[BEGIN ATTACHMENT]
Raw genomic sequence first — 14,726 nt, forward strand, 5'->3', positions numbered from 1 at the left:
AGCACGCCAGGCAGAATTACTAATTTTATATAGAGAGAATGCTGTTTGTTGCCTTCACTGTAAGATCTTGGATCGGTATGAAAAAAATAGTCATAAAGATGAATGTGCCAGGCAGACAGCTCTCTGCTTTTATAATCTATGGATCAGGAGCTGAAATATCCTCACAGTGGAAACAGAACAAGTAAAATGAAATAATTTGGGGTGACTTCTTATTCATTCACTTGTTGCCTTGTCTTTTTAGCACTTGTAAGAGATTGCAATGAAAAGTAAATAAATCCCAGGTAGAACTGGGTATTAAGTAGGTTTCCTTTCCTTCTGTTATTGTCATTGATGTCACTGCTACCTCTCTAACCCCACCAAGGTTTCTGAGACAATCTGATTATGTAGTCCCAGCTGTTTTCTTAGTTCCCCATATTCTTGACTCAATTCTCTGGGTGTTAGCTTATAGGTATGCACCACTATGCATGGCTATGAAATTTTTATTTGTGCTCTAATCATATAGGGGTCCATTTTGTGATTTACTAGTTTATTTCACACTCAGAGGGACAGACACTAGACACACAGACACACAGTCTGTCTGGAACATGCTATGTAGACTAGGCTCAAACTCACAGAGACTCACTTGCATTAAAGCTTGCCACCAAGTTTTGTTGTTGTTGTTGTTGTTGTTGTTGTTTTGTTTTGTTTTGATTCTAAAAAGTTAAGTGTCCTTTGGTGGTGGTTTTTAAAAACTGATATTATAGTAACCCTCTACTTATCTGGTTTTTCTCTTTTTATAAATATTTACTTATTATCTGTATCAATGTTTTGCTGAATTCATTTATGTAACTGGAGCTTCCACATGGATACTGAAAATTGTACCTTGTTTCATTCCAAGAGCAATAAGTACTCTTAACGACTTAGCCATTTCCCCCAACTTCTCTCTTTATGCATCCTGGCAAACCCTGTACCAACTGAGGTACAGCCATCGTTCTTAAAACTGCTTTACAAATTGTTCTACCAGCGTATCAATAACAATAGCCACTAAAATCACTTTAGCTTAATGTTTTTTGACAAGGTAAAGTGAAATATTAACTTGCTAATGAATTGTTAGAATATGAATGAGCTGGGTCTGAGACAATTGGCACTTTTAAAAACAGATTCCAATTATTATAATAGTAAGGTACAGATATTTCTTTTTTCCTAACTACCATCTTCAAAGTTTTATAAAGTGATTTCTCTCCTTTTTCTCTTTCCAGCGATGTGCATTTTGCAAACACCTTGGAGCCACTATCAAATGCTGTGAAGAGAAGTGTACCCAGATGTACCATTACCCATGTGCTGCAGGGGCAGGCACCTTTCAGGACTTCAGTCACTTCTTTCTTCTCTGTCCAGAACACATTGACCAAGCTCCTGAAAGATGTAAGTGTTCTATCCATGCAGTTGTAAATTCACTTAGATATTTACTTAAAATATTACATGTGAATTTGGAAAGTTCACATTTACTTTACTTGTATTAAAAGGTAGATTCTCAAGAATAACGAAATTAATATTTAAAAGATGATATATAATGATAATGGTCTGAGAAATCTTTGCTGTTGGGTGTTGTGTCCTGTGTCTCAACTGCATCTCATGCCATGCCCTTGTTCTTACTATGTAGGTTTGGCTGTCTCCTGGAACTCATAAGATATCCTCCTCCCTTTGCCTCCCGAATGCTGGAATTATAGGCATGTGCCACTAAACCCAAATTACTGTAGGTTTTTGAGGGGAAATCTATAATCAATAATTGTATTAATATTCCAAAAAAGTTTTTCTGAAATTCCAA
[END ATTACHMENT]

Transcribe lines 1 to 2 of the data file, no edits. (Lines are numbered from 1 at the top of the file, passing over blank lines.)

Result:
Raw genomic sequence first — 14,726 nt, forward strand, 5'->3', positions numbered from 1 at the left:
AGCACGCCAGGCAGAATTACTAATTTTATATAGAGAGAATGCTGTTTGTTGCCTTCACTGTAAGATCTTGGATCGGTATGAAAAAAATAGTCATAAAGATGAATGTGCCAGGCAGACAGCTCTCTGCTTTTATAATCTATGGATCAGGAGCTGAAATATCCTCACAGTGGAAACAGAACAAGTAAAATGAAATAATTTGGGGTGACTTCTTATTCATTCACTTGTTGCCTTGTCTTTTTAGCACTTGTAAGAGATTGCAATGAAAAGTAAATAAATCCCAGGTAGAACTGGGTATTAAGTAGGTTTCCTTTCCTTCTGTTATTGTCATTGATGTCACTGCTACCTCTCTAACCCCACCAAGGTTTCTGAGACAATCTGATTATGTAGTCCCAGCTGTTTTCTTAGTTCCCCATATTCTTGACTCAATTCTCTGGGTGTTAGCTTATAGGTATGCACCACTATGCATGGCTATGAAATTTTTATTTGTGCTCTAATCATATAGGGGTCCATTTTGTGATTTACTAGTTTATTTCACACTCAGAGGGACAGACACTAGACACACAGACACACAGTCTGTCTGGAACATGCTATGTAGACTAGGCTCAAACTCACAGAGACTCACTTGCATTAAAGCTTGCCACCAAGTTTTGTTGTTGTTGTTGTTGTTGTTGTTGTTTTGTTTTGTTTTGATTCTAAAAAGTTAAGTGTCCTTTGGTGGTGGTTTTTAAAAACTGATATTATAGTAACCCTCTACTTATCTGGTTTTTCTCTTTTTATAAATATTTACTTATTATCTGTATCAATGTTTTGCTGAATTCATTTATGTAACTGGAGCTTCCACATGGATACTGAAAATTGTACCTTGTTTCATTCCAAGAGCAATAAGTACTCTTAACGACTTAGCCATTTCCCCCAACTTCTCTCTTTATGCATCCTGGCAAACCCTGTACCAACTGAGGTACAGCCATCGTTCTTAAAACTGCTTTACAAATTGTTCTACCAGCGTATCAATAACAATAGCCACTAAAATCACTTTAGCTTAATGTTTTTTGACAAGGTAAAGTGAAATATTAACTTGCTAATGAATTGTTAGAATATGAATGAGCTGGGTCTGAGACAATTGGCACTTTTAAAAACAGATTCCAATTATTATAATAGTAAGGTACAGATATTTCTTTTTTCCTAACTACCATCTTCAAAGTTTTATAAAGTGATTTCTCTCCTTTTTCTCTTTCCAGCGATGTGCATTTTGCAAACACCTTGGAGCCACTATCAAATGCTGTGAAGAGAAGTGTACCCAGATGTACCATTACCCATGTGCTGCAGGGGCAGGCACCTTTCAGGACTTCAGTCACTTCTTTCTTCTCTGTCCAGAACACATTGACCAAGCTCCTGAAAGATGTAAGTGTTCTATCCATGCAGTTGTAAATTCACTTAGATATTTACTTAAAATATTACATGTGAATTTGGAAAGTTCACATTTACTTTACTTGTATTAAAAGGTAGATTCTCAAGAATAACGAAATTAATATTTAAAAGATGATATATAATGATAATGGTCTGAGAAATCTTTGCTGTTGGGTGTTGTGTCCTGTGTCTCAACTGCATCTCATGCCATGCCCTTGTTCTTACTATGTAGGTTTGGCTGTCTCCTGGAACTCATAAGATATCCTCCTCCCTTTGCCTCCCGAATGCTGGAATTATAGGCATGTGCCACTAAACCCAAATTACTGTAGGTTTTTGAGGGGAAATCTATAATCAATAATTGTATTAATATTCCAAAAAAGTTTTTCTGAAATTCCAA